Existing-home sales in September "soared," according to a report Thursday from National Association of Realtors (NAR).
An existing home in September sold for a median price of $311,800, a 14.8% gain compared with September of last year. That's one takeaway from the latest National Association of Realtors (NAR) Existing-Home Sales Report for September, which accounts for completed transactions that include single-family homes, townhomes, condominiums, and co-ops. Other data points include the following:
- More than 7 in 10 homes sold this past September (that is, 71%); those were on the market for less than a month.
- The homes-for-sale inventory fell 19.2% annually to only 1.47 million homes for sale at the end of September. At the current sales pace, reported NAR, that represents a 2.7-month supply. That's the lowest since 1982 when NAR started tracking this metric.
- Each of the four major regions witnessed month-over-month and year-over-year growth, with the Northeast seeing the highest climb in both categories
- Sales rose 9.4% from August to a seasonally-adjusted annual rate of 6.54 million in September. Overall sales rose year-over-year, up 20.9% from a year ago (5.41 million in September 2019).
- Foreclosures and short sales represented less than 1% of sales in September, equal to August’s percentage but down from 2% in September 2019.
- According to Freddie Mac, the average commitment rate  for a 30-year, conventional, fixed-rate mortgage decreased to 2.89% in September, down from 2.94% in August. The average commitment rate across all of 2019 was 3.94%.
(See the entire report, including a regional breakdown, here .)
“Home sales traditionally taper off toward the end of the year, but in September they surged beyond what we normally see during this season,” said Lawrence Yun, NAR’s Chief Economist. “I would attribute this jump to record-low interest rates and an abundance of buyers in the marketplace, including buyers of vacation homes given the greater flexibility to work from home.”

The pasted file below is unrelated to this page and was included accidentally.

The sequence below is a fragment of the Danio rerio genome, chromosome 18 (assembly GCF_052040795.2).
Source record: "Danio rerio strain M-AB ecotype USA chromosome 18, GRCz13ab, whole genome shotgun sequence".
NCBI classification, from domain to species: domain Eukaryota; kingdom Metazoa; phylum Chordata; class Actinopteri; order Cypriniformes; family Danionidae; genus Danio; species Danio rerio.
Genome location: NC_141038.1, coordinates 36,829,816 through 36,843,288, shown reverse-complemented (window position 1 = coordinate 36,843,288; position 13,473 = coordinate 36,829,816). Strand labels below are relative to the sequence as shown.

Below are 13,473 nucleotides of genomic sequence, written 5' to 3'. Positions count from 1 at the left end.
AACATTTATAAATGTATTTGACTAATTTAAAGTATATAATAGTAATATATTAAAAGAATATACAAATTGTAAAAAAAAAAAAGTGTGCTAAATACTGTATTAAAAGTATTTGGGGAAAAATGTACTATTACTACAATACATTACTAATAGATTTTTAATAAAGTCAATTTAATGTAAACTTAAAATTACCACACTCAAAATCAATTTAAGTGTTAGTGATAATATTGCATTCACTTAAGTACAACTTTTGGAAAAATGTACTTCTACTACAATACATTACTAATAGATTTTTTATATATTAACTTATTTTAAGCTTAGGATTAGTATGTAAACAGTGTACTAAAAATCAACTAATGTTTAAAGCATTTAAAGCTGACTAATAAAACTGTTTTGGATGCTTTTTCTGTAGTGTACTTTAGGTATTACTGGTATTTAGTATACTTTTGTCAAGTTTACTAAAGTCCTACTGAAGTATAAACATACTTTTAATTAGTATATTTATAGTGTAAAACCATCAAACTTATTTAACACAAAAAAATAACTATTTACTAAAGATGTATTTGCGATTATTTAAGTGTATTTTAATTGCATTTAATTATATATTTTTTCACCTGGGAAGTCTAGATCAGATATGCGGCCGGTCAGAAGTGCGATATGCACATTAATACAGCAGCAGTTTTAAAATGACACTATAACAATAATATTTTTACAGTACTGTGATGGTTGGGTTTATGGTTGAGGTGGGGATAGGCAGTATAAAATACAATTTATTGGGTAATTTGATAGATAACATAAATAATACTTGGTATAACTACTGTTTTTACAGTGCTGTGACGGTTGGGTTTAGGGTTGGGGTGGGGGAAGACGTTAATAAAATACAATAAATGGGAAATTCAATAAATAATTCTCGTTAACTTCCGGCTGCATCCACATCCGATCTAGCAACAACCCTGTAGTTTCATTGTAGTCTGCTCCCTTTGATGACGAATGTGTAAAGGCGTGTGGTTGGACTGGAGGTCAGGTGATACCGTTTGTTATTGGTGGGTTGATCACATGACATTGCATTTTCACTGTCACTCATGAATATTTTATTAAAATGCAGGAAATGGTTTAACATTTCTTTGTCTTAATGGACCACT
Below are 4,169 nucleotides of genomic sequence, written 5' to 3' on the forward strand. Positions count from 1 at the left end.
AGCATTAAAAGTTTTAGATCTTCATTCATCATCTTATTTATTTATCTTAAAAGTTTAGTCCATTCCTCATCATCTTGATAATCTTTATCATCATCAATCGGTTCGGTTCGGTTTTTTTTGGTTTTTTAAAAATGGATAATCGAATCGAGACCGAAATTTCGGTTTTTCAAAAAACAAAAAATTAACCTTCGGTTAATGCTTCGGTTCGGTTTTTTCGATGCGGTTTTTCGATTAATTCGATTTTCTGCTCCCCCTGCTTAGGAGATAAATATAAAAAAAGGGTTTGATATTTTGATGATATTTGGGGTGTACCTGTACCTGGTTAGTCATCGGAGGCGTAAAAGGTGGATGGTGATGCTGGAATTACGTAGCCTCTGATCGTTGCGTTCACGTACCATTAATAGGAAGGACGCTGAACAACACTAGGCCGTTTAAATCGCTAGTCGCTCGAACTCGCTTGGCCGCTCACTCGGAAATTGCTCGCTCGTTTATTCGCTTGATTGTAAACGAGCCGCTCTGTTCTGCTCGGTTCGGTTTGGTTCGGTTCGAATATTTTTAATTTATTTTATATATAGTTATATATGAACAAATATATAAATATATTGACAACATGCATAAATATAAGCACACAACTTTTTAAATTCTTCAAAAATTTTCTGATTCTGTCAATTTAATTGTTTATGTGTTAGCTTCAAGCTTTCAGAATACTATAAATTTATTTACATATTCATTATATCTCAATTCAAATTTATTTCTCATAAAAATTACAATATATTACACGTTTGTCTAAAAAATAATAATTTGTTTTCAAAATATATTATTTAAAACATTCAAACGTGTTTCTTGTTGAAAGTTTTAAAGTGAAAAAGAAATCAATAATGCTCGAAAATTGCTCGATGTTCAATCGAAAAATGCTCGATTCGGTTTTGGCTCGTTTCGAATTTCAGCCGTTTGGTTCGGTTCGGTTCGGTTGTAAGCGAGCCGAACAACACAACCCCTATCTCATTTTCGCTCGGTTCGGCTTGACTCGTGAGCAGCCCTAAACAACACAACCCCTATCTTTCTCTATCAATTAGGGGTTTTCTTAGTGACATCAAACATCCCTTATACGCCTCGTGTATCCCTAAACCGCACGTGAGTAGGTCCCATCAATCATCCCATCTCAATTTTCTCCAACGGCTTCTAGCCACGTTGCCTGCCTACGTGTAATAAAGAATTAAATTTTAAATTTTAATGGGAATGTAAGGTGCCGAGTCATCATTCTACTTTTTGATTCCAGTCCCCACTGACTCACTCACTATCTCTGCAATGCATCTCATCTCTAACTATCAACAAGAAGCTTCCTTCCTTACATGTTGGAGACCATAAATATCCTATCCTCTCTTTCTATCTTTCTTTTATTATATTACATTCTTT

Homebuilders have ramped up the supply in many areas, Yun said. He also pointed out an increased interest in second or vacation homes. Indeed, NAR reported that sales in vacation destination counties have seen a strong acceleration since July, with a 34% year-over-year gain in September.
“The uncertainty about when the pandemic will end coupled with the ability to work from home appears to have boosted sales in summer resort regions, including Lake Tahoe, mid-Atlantic beaches (Rehoboth Beach, Myrtle Beach), and the Jersey shore areas,” Yun said.
Individual investors or second-home buyers, who account for many cash sales, purchased 12% of homes in September, a small decline from the 14% figure recorded in both August 2020 and September 2019. All-cash sales accounted for 18% of transactions in September, unchanged from August but up from 17% in September 2019, NAR reported.
Realtor.com's Chief Economist Danielle Hale said that buyers' biggest challenges remain "finding a suitable home amid very tight inventory, and qualifying for a mortgage within a framework of tightening credit availability."
She explained that in many large urban areas, rent prices  are cooling and are not a factor driving buyers into the market, as it has been in the past.
"Rather, low mortgage rates are enabling buyers to tackle higher home prices and secure a place of their own, with a largely fixed monthly cost," she said.
Austin Niemiec, EVP of Rocket Pro TPO, offered a broker perspective on the "massive" rise in home sales.
"Mortgage brokers finished off a red-hot summer with home sales reaching historic levels and the refinance market remaining strong on the back of record-low interest rates. As we prepare for the fall and winter, maintaining partner relationships with real estate agents and financial advisors will be critical in assisting more purchase clients through the end of the year."